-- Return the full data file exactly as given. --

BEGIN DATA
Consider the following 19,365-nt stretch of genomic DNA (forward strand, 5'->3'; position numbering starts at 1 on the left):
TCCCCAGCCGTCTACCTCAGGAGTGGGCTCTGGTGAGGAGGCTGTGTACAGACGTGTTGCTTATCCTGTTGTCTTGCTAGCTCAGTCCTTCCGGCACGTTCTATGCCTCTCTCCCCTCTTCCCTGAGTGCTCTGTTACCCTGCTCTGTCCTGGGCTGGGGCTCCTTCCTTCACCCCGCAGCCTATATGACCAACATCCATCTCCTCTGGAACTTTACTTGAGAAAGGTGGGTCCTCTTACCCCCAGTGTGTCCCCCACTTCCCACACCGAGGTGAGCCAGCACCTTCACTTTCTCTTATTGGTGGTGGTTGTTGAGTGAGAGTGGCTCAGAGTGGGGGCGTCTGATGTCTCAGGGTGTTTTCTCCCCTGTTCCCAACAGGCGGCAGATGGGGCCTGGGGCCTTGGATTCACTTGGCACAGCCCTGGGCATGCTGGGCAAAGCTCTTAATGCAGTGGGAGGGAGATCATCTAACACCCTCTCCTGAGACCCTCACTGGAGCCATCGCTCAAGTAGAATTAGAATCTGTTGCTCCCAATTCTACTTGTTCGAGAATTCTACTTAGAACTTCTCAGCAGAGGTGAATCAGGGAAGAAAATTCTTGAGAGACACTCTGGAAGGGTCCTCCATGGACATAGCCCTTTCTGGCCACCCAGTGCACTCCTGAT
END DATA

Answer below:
Consider the following 19,365-nt stretch of genomic DNA (forward strand, 5'->3'; position numbering starts at 1 on the left):
TCCCCAGCCGTCTACCTCAGGAGTGGGCTCTGGTGAGGAGGCTGTGTACAGACGTGTTGCTTATCCTGTTGTCTTGCTAGCTCAGTCCTTCCGGCACGTTCTATGCCTCTCTCCCCTCTTCCCTGAGTGCTCTGTTACCCTGCTCTGTCCTGGGCTGGGGCTCCTTCCTTCACCCCGCAGCCTATATGACCAACATCCATCTCCTCTGGAACTTTACTTGAGAAAGGTGGGTCCTCTTACCCCCAGTGTGTCCCCCACTTCCCACACCGAGGTGAGCCAGCACCTTCACTTTCTCTTATTGGTGGTGGTTGTTGAGTGAGAGTGGCTCAGAGTGGGGGCGTCTGATGTCTCAGGGTGTTTTCTCCCCTGTTCCCAACAGGCGGCAGATGGGGCCTGGGGCCTTGGATTCACTTGGCACAGCCCTGGGCATGCTGGGCAAAGCTCTTAATGCAGTGGGAGGGAGATCATCTAACACCCTCTCCTGAGACCCTCACTGGAGCCATCGCTCAAGTAGAATTAGAATCTGTTGCTCCCAATTCTACTTGTTCGAGAATTCTACTTAGAACTTCTCAGCAGAGGTGAATCAGGGAAGAAAATTCTTGAGAGACACTCTGGAAGGGTCCTCCATGGACATAGCCCTTTCTGGCCACCCAGTGCACTCCTGAT